Real Estate Glossary
Closing costs? Contingencies? CMA's?
What in the world do all of those things mean? We're breaking down common-use terms here in the real estate world that will help ease hesitant home buyers' or sellers' worries, or will just be a fun bit of info for anyone curious about our industry.
Appraisal: After you go under contract on a home, the bank funding your loan will require an appraisal to be performed on the property being purchased. This is so that the bank can be sure they are lending the correct amount of money. The appraiser examining the home will take into account the condition of the property itself, as well as the sale price of comparable homes in the area.
Buyer's Agent: In a transaction, this is the agent representing the buyer throughout the process. They help negotiate terms on the buyer's behalf with the agent on the other side of the transaction representing the seller, also known as the listing agent.
Closing: Your closing refers to the meeting where the sale of the property is finalized. Closing is where buyers and sellers sign the final documents and the buyer provides funds for the down payment and closing costs. Closing typically takes place at the offices of a title company.
Closing Costs: With your closing, you'll be responsible (both as the buyer and the seller) for certain closing costs to include attorney fees, title fees, loan processing costs, etc. Closing costs can typically be calculated as 2-5% of the purchase price.
Comparative Market Analysis (CMA): When determining the sales price of a home as the seller or determining how much to offer on a home as the buyer, your agent will put together a Comparative Market Analysis (CMA) which pulls together sales data from comparable homes in the area to come up with an accurate value for the home you are buying or selling.
Contingencies: Contingencies in real estate refer to any conditions that must be met in order for the home purchase to be finalized. These contingencies could include the sale of another property, financing approval, or that the appraisal must be equal to or greater than the sales price.
Earnest Money: Earnest money is the money given to the seller at the time the offer is made as a sign of the buyer's good faith in following through to purchase the home. The amount is negotiable in the contract, but is typically somewhere around 1% of the sales price.
Home Warranty: A home warranty is a contract covering repairs and replacements on systems and appliances in your home, usually for a one-year period. Buyers can negotiate in their offers for sellers to pay money towards their home warranty for the first year of home-ownership.
Inspection: After a buyer makes an offer and the offer is accepted, a home inspection will be performed on the subject property. Home inspections typically cost a few hundred dollars depending on the size of the home. During the inspection, the inspector will check all areas of the home including plumbing, the foundation, the roof, appliances, etc. to make sure they are all in working order. In the final inspection report, the inspector will make note of any observations regarding areas that were not working or performing as they should. These issues can factor into repair negotiations between the buyer and seller, or even into negotiations on the final sales price.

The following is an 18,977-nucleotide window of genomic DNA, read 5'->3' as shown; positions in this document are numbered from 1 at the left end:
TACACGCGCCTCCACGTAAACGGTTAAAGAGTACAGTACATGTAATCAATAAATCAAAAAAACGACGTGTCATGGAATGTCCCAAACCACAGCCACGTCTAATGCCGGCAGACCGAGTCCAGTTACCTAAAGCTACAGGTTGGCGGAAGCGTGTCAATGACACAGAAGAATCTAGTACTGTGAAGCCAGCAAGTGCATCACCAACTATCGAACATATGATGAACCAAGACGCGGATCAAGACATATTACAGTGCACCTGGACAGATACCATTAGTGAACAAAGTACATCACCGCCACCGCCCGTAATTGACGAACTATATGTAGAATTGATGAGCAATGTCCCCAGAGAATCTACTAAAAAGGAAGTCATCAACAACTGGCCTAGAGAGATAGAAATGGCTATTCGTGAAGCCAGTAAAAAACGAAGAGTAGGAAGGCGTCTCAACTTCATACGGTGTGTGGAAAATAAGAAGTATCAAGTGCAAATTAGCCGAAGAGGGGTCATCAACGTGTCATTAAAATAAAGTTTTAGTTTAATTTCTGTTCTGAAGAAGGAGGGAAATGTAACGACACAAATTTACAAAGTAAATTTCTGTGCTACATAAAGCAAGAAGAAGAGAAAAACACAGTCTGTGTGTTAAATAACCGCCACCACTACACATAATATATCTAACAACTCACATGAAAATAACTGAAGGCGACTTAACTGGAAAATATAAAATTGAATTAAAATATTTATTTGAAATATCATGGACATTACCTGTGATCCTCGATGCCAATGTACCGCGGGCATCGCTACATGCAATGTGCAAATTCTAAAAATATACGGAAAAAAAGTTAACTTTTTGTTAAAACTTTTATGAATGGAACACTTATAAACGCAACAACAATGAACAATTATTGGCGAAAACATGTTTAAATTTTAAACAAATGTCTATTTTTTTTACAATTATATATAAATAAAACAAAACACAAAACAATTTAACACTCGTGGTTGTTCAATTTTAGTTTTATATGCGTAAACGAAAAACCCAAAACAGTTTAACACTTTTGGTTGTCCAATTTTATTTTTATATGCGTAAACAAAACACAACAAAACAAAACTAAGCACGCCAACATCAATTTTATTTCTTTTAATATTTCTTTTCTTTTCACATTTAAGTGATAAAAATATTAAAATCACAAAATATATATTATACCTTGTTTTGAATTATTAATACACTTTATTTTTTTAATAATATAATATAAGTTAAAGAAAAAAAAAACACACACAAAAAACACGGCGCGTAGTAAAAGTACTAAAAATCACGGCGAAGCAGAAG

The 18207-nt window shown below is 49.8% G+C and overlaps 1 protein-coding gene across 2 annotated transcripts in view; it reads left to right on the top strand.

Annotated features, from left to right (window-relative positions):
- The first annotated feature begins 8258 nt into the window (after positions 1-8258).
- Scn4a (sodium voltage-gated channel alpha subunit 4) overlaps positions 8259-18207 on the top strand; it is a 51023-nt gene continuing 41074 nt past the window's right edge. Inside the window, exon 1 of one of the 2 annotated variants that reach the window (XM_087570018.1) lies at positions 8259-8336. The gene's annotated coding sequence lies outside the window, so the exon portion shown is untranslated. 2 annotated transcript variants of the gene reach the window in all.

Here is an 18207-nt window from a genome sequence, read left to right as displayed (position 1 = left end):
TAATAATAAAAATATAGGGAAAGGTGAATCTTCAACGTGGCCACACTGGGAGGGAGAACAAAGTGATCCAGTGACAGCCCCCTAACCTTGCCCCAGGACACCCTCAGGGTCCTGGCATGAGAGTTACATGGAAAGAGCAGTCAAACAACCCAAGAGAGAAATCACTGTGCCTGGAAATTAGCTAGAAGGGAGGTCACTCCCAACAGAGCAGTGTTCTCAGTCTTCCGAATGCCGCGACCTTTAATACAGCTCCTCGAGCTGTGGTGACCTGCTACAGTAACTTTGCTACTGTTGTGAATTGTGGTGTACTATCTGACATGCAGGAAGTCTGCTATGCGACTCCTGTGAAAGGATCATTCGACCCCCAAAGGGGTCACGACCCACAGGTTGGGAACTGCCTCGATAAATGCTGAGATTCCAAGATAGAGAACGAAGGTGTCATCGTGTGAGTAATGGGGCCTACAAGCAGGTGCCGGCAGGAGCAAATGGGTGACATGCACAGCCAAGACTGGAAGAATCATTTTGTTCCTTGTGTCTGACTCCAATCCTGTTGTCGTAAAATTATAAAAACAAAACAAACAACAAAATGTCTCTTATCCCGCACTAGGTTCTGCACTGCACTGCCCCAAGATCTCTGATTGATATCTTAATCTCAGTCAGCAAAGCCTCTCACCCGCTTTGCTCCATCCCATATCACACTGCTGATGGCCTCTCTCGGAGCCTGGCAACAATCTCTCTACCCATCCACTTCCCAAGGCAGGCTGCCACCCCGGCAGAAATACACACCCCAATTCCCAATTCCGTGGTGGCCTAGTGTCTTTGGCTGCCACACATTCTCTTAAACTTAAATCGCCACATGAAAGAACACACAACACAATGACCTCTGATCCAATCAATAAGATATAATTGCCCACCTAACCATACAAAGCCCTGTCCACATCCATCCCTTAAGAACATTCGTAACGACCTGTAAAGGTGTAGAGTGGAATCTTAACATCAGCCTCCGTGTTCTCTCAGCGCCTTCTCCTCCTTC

Listing Agent: This is the agent who represents the seller in the home-buying process. They help negotiate terms on the seller's behalf with the agent on the other side of the transaction representing the buyer, also known as the buyer's agent.
Mortgage Broker: There are several individuals or companies who are responsible for taking care of all aspects of a deal between a borrower and a lender. They will typically pre-approve buyers, originate the loan, and eventually place or sell the loan with a funding source like a bank. Mortgage brokers typically have several products they can offer borrowers based on their income, credit score, liquid assets, etc.
Multiple Listing Service (MLS): The Multiple Listing Service is a service that compiles available properties for sale by member brokers. This information can be shared by brokers with prospective buyers so that they can see the inventory of available homes on the market.
Option Fee: Money paid by a buyer to a seller for the option to terminate a real estate contract within a certain number of days after executing the contract. This allows the buyer time to have necessary inspections performed on the property they intend to buy. Option fees are typically significantly smaller than earnest money - around a couple hundred dollars.
Pre-approval Letter: Before buying a home, a buyer can work with a mortgage lender to get pre-approved for a loan and the lender will provide a written pre-approval letter. Based on general information on their income, credit score, etc. the letter will provide an estimate on how much the bank will lend.
Private Mortgage Insurance (PMI): Private Mortgage Insurance (PMI) is an insurance premium that a buyer is required to pay the lender in order to protect the lender from default on a mortgage. PMI typically ends once the buyer builds 20% equity in the home.
Title Insurance: Title insurance will be included as part of the closings costs and covers research into public records to ensure that the title on a property is free and clear. It insures against financial loss from defects in title. Buyers will typically need two policies: an owner's policy and a lender's policy.
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